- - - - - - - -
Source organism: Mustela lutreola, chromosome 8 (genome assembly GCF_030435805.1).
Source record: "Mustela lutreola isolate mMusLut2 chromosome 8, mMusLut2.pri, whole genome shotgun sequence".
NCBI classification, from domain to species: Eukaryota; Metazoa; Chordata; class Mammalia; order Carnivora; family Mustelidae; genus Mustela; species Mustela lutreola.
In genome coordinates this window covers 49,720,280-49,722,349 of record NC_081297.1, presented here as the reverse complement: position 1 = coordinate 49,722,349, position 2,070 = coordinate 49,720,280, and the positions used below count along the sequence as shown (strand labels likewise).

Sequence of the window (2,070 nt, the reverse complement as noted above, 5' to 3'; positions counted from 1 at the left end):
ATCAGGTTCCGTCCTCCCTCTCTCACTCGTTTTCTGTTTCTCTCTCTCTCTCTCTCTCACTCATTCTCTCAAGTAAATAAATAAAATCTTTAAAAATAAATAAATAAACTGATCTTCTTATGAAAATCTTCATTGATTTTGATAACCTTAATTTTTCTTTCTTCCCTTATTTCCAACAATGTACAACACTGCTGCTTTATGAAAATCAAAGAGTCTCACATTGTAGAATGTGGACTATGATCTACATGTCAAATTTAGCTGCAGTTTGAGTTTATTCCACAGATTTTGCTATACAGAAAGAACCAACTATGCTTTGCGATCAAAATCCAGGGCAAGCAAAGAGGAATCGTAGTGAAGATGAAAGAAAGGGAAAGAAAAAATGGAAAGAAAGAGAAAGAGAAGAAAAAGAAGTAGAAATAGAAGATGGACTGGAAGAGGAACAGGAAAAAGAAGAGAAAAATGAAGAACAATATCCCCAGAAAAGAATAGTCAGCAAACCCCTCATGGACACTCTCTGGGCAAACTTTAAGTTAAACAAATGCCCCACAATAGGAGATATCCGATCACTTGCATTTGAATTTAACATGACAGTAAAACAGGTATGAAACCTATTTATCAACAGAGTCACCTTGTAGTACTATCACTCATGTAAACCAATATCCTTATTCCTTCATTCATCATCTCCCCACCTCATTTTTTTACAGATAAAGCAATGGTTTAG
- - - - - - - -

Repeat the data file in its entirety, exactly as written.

Source organism: Mustela lutreola, chromosome 8 (genome assembly GCF_030435805.1).
Source record: "Mustela lutreola isolate mMusLut2 chromosome 8, mMusLut2.pri, whole genome shotgun sequence".
NCBI classification, from domain to species: Eukaryota; Metazoa; Chordata; class Mammalia; order Carnivora; family Mustelidae; genus Mustela; species Mustela lutreola.
In genome coordinates this window covers 49,720,280-49,722,349 of record NC_081297.1, presented here as the reverse complement: position 1 = coordinate 49,722,349, position 2,070 = coordinate 49,720,280, and the positions used below count along the sequence as shown (strand labels likewise).

Sequence of the window (2,070 nt, the reverse complement as noted above, 5' to 3'; positions counted from 1 at the left end):
ATCAGGTTCCGTCCTCCCTCTCTCACTCGTTTTCTGTTTCTCTCTCTCTCTCTCTCTCACTCATTCTCTCAAGTAAATAAATAAAATCTTTAAAAATAAATAAATAAACTGATCTTCTTATGAAAATCTTCATTGATTTTGATAACCTTAATTTTTCTTTCTTCCCTTATTTCCAACAATGTACAACACTGCTGCTTTATGAAAATCAAAGAGTCTCACATTGTAGAATGTGGACTATGATCTACATGTCAAATTTAGCTGCAGTTTGAGTTTATTCCACAGATTTTGCTATACAGAAAGAACCAACTATGCTTTGCGATCAAAATCCAGGGCAAGCAAAGAGGAATCGTAGTGAAGATGAAAGAAAGGGAAAGAAAAAATGGAAAGAAAGAGAAAGAGAAGAAAAAGAAGTAGAAATAGAAGATGGACTGGAAGAGGAACAGGAAAAAGAAGAGAAAAATGAAGAACAATATCCCCAGAAAAGAATAGTCAGCAAACCCCTCATGGACACTCTCTGGGCAAACTTTAAGTTAAACAAATGCCCCACAATAGGAGATATCCGATCACTTGCATTTGAATTTAACATGACAGTAAAACAGGTATGAAACCTATTTATCAACAGAGTCACCTTGTAGTACTATCACTCATGTAAACCAATATCCTTATTCCTTCATTCATCATCTCCCCACCTCATTTTTTTACAGATAAAGCAATGGTTTAG